Mayor Jones: “Well in 1989, when the Mirage opened, you saw a huge change of people's interest in coming to downtown Las Vegas. In fact, in the 80s, even into the mid-80s -- 80% of the people who came to Las Vegas made at least one trip to see Fremont Street.  By 1989, 1990-91, those numbers had flipped so that less than 20% were coming downtown. So, the whole economic engine of downtown Las Vegas was being threatened. And not only that, as you know, all of your county buildings, your city buildings, your courthouses are all downtown. And as people weren't coming to Fremont Street, a lot of those organizations were looking to move out. So, it became really important to find a way to make and keep Fremont eat relevant, not only as the historical Fremont Street, but to bring people, give them a reason to come down and visit, and that was the germination of the Fremont Street Experience.”

Screen Shot 2021-12-28 at 12.29.42 PM.png

(Photo of Fremont Street in 1979 before it became the Fremont Street Experience is courtesy of Vintage Las Vegas.)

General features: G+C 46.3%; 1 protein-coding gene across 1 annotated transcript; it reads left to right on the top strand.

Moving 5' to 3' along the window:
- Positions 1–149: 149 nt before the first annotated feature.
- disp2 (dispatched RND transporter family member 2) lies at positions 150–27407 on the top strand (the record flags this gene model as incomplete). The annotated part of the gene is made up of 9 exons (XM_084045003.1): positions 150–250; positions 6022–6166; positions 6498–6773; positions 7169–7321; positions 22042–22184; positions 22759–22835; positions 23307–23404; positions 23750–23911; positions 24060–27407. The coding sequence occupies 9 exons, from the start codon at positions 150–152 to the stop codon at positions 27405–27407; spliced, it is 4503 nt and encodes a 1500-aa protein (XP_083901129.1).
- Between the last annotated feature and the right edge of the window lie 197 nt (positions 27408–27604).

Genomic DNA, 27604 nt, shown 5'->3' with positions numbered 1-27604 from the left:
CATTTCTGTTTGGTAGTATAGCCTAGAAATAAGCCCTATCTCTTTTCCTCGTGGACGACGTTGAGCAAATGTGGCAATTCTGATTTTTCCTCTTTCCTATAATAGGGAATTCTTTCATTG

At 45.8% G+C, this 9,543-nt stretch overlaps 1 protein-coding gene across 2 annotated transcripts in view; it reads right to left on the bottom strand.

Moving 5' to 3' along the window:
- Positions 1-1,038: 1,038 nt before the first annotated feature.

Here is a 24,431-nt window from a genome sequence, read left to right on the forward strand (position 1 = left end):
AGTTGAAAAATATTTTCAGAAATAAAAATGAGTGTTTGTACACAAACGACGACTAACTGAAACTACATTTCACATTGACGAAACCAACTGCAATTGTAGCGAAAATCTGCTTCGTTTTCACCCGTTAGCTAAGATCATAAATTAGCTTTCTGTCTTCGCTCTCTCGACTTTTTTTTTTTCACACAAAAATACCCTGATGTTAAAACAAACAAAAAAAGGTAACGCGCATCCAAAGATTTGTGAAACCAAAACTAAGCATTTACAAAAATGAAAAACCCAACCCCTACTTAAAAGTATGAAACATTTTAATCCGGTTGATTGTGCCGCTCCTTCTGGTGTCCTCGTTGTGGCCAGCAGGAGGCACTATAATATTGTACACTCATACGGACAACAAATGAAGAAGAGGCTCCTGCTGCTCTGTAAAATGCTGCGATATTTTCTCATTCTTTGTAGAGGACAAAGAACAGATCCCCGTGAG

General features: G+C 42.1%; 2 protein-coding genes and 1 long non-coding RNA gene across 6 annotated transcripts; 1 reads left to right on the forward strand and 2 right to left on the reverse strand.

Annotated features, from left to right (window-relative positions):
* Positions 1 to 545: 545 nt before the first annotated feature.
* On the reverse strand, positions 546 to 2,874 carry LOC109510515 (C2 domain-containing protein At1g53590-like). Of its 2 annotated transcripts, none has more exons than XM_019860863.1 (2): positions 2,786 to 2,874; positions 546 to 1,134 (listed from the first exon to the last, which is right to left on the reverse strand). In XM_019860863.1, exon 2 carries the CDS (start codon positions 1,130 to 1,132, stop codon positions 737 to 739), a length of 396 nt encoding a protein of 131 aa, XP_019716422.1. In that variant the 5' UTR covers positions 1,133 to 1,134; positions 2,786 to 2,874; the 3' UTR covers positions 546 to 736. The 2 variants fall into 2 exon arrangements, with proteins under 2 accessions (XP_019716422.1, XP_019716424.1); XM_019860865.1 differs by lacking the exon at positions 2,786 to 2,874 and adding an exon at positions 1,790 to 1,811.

Byrne: “So that was coming, uh, around the bend as the, uh, the decade changed. And, um, you were -- you were mayor, as we said from 91 to 99. Let's talk a little bit about some of the concepts. Mayor, you can talk about that. And Bill can probably jump in too.”

Mayor Jones: Well, it was; you know, you were really dealing with Jack Binion, Steve Wynn, Bill Boyd, um, Jackie Gone, you had some really big personalities. And so, everybody was a little bit all over the place. At one point they were talking about canals. They were gonna dig up Fremont Street and put in, you know, canal boats, which I think Sheldon later stole, hence the Venetian.